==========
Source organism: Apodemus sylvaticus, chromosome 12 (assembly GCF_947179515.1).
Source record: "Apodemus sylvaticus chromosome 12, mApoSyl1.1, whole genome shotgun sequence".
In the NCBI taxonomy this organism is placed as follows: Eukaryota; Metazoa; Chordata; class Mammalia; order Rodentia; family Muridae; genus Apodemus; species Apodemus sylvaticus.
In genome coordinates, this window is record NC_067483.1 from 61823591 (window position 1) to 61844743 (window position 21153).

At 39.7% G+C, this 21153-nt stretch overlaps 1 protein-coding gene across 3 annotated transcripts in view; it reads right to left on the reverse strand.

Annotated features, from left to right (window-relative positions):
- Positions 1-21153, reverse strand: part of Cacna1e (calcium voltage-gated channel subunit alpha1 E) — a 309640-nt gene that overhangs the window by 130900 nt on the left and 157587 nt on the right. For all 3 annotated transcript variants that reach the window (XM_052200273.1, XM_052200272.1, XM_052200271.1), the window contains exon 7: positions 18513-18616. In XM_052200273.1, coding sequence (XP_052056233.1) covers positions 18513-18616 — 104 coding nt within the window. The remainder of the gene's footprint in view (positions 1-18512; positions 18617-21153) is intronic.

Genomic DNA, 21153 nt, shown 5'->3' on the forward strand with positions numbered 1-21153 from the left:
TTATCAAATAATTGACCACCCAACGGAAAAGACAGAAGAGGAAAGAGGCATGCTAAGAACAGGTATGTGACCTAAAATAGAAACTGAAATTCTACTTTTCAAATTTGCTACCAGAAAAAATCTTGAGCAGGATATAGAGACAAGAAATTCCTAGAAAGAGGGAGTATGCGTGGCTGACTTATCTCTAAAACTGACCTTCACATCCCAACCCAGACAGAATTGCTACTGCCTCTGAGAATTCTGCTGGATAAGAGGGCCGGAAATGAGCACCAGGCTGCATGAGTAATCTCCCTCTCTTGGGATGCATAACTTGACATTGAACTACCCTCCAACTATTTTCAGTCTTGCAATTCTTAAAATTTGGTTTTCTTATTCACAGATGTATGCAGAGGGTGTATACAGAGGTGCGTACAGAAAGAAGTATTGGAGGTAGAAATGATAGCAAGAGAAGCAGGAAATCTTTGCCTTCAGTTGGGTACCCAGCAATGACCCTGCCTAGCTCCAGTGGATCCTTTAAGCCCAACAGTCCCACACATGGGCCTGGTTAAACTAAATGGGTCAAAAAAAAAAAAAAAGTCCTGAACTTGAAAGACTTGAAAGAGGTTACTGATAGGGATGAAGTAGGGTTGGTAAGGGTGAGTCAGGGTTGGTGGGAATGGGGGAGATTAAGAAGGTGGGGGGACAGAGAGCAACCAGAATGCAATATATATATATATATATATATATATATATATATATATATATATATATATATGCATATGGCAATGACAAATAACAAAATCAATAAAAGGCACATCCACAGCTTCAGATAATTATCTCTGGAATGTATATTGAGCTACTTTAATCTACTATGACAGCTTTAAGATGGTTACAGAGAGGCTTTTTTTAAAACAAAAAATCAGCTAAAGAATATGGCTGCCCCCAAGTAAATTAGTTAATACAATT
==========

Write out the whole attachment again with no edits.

Source organism: Apodemus sylvaticus, chromosome 12 (assembly GCF_947179515.1).
Source record: "Apodemus sylvaticus chromosome 12, mApoSyl1.1, whole genome shotgun sequence".
In the NCBI taxonomy this organism is placed as follows: Eukaryota; Metazoa; Chordata; class Mammalia; order Rodentia; family Muridae; genus Apodemus; species Apodemus sylvaticus.
In genome coordinates, this window is record NC_067483.1 from 61823591 (window position 1) to 61844743 (window position 21153).

At 39.7% G+C, this 21153-nt stretch overlaps 1 protein-coding gene across 3 annotated transcripts in view; it reads right to left on the reverse strand.

Annotated features, from left to right (window-relative positions):
- Positions 1-21153, reverse strand: part of Cacna1e (calcium voltage-gated channel subunit alpha1 E) — a 309640-nt gene that overhangs the window by 130900 nt on the left and 157587 nt on the right. For all 3 annotated transcript variants that reach the window (XM_052200273.1, XM_052200272.1, XM_052200271.1), the window contains exon 7: positions 18513-18616. In XM_052200273.1, coding sequence (XP_052056233.1) covers positions 18513-18616 — 104 coding nt within the window. The remainder of the gene's footprint in view (positions 1-18512; positions 18617-21153) is intronic.

Genomic DNA, 21153 nt, shown 5'->3' on the forward strand with positions numbered 1-21153 from the left:
TTATCAAATAATTGACCACCCAACGGAAAAGACAGAAGAGGAAAGAGGCATGCTAAGAACAGGTATGTGACCTAAAATAGAAACTGAAATTCTACTTTTCAAATTTGCTACCAGAAAAAATCTTGAGCAGGATATAGAGACAAGAAATTCCTAGAAAGAGGGAGTATGCGTGGCTGACTTATCTCTAAAACTGACCTTCACATCCCAACCCAGACAGAATTGCTACTGCCTCTGAGAATTCTGCTGGATAAGAGGGCCGGAAATGAGCACCAGGCTGCATGAGTAATCTCCCTCTCTTGGGATGCATAACTTGACATTGAACTACCCTCCAACTATTTTCAGTCTTGCAATTCTTAAAATTTGGTTTTCTTATTCACAGATGTATGCAGAGGGTGTATACAGAGGTGCGTACAGAAAGAAGTATTGGAGGTAGAAATGATAGCAAGAGAAGCAGGAAATCTTTGCCTTCAGTTGGGTACCCAGCAATGACCCTGCCTAGCTCCAGTGGATCCTTTAAGCCCAACAGTCCCACACATGGGCCTGGTTAAACTAAATGGGTCAAAAAAAAAAAAAAAGTCCTGAACTTGAAAGACTTGAAAGAGGTTACTGATAGGGATGAAGTAGGGTTGGTAAGGGTGAGTCAGGGTTGGTGGGAATGGGGGAGATTAAGAAGGTGGGGGGACAGAGAGCAACCAGAATGCAATATATATATATATATATATATATATATATATATATATATATATATATATATGCATATGGCAATGACAAATAACAAAATCAATAAAAGGCACATCCACAGCTTCAGATAATTATCTCTGGAATGTATATTGAGCTACTTTAATCTACTATGACAGCTTTAAGATGGTTACAGAGAGGCTTTTTTTAAAACAAAAAATCAGCTAAAGAATATGGCTGCCCCCAAGTAAATTAGTTAATACAATT